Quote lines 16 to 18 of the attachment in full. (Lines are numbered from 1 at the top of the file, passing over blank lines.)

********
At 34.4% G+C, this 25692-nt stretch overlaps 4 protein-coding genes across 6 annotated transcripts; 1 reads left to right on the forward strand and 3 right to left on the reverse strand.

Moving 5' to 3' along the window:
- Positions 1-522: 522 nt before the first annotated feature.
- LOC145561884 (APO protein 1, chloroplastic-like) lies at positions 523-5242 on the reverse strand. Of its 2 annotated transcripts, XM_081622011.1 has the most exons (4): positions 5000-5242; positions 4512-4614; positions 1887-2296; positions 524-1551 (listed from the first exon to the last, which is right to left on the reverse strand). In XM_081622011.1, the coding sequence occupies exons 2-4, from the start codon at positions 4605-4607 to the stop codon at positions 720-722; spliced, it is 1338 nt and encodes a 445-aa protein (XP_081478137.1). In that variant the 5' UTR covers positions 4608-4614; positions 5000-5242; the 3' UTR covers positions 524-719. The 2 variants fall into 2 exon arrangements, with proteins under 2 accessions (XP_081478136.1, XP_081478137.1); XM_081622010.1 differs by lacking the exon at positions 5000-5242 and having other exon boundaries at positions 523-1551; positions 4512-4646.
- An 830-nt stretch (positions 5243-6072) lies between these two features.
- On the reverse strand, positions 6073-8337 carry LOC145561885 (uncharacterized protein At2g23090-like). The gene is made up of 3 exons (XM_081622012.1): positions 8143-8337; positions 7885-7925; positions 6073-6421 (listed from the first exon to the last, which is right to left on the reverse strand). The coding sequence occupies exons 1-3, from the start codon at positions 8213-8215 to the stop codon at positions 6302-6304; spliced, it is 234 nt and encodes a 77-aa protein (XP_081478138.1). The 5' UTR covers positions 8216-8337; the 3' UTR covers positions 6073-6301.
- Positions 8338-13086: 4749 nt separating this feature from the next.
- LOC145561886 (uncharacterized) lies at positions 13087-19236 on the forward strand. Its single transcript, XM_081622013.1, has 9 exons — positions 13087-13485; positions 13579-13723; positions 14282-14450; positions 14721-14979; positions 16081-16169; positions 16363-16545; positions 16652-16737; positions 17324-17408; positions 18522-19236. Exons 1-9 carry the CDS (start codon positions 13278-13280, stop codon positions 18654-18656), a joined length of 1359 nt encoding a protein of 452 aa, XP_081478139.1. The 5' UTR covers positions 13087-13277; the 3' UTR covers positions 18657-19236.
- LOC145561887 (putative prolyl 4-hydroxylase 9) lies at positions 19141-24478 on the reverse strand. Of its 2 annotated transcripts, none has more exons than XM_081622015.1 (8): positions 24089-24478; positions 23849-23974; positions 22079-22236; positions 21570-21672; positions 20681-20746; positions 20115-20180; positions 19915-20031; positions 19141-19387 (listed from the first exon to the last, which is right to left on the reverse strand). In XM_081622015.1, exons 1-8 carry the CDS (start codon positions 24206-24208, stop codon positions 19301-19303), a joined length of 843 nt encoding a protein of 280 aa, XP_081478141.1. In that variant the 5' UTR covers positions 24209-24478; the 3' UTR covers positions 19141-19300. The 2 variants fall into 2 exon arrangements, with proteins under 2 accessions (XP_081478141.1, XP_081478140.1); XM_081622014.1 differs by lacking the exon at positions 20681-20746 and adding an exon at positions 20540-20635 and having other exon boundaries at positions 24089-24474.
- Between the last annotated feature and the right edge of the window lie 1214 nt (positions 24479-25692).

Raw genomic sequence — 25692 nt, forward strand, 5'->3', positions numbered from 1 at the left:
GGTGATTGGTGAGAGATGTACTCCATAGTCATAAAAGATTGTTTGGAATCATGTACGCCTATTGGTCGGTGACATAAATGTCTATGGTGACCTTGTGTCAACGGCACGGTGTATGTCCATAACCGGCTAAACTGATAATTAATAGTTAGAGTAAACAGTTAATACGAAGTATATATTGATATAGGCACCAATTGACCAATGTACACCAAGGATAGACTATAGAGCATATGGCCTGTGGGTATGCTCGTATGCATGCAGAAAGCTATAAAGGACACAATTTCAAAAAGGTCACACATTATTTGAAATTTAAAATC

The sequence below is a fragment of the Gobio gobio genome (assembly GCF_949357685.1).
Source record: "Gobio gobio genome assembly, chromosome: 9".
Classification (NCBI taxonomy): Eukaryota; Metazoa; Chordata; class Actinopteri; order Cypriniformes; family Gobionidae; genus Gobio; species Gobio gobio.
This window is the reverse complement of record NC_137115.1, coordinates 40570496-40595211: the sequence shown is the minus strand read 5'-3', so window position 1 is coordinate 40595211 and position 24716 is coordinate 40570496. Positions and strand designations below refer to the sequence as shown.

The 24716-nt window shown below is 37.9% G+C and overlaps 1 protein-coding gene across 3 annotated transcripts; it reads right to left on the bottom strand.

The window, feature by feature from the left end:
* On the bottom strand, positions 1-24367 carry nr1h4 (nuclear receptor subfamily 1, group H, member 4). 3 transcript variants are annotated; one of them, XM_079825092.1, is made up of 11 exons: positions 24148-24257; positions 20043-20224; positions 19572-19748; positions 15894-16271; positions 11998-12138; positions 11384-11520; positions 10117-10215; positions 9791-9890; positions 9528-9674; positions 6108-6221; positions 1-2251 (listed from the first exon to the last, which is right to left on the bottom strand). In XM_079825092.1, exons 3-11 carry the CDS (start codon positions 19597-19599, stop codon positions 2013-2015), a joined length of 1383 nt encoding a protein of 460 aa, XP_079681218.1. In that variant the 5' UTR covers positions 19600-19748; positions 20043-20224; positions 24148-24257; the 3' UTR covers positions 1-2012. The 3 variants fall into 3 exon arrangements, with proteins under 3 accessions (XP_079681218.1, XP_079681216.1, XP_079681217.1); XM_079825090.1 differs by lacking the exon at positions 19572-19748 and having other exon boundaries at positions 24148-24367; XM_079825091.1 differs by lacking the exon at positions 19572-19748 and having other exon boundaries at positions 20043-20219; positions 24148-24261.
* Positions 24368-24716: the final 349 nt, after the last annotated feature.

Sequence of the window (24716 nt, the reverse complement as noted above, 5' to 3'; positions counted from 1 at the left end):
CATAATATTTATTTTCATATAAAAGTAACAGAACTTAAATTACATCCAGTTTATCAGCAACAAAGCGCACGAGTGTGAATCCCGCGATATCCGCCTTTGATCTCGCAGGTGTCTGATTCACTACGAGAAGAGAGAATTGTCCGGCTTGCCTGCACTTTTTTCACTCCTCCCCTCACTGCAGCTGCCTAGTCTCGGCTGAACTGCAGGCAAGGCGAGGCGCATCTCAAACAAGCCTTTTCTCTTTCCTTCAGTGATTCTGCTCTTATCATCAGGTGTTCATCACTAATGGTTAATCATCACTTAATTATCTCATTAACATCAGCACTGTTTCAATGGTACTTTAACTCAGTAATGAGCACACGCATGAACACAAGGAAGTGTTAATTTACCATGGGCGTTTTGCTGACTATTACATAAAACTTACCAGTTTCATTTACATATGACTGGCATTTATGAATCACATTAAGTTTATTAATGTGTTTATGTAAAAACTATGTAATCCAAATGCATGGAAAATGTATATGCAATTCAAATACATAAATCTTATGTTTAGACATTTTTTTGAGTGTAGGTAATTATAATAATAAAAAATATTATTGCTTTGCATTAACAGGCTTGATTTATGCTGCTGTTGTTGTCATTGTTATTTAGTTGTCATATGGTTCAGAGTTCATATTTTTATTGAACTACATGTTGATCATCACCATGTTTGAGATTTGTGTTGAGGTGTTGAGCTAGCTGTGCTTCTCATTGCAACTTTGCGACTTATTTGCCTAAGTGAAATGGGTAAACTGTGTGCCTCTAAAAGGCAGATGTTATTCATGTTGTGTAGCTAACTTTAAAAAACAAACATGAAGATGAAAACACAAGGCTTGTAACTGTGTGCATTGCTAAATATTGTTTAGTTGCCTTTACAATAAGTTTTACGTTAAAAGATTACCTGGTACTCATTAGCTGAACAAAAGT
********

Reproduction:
This window is the reverse complement of record NC_137115.1, coordinates 40570496-40595211: the sequence shown is the minus strand read 5'-3', so window position 1 is coordinate 40595211 and position 24716 is coordinate 40570496. Positions and strand designations below refer to the sequence as shown.

The 24716-nt window shown below is 37.9% G+C and overlaps 1 protein-coding gene across 3 annotated transcripts; it reads right to left on the bottom strand.

The window, feature by feature from the left end: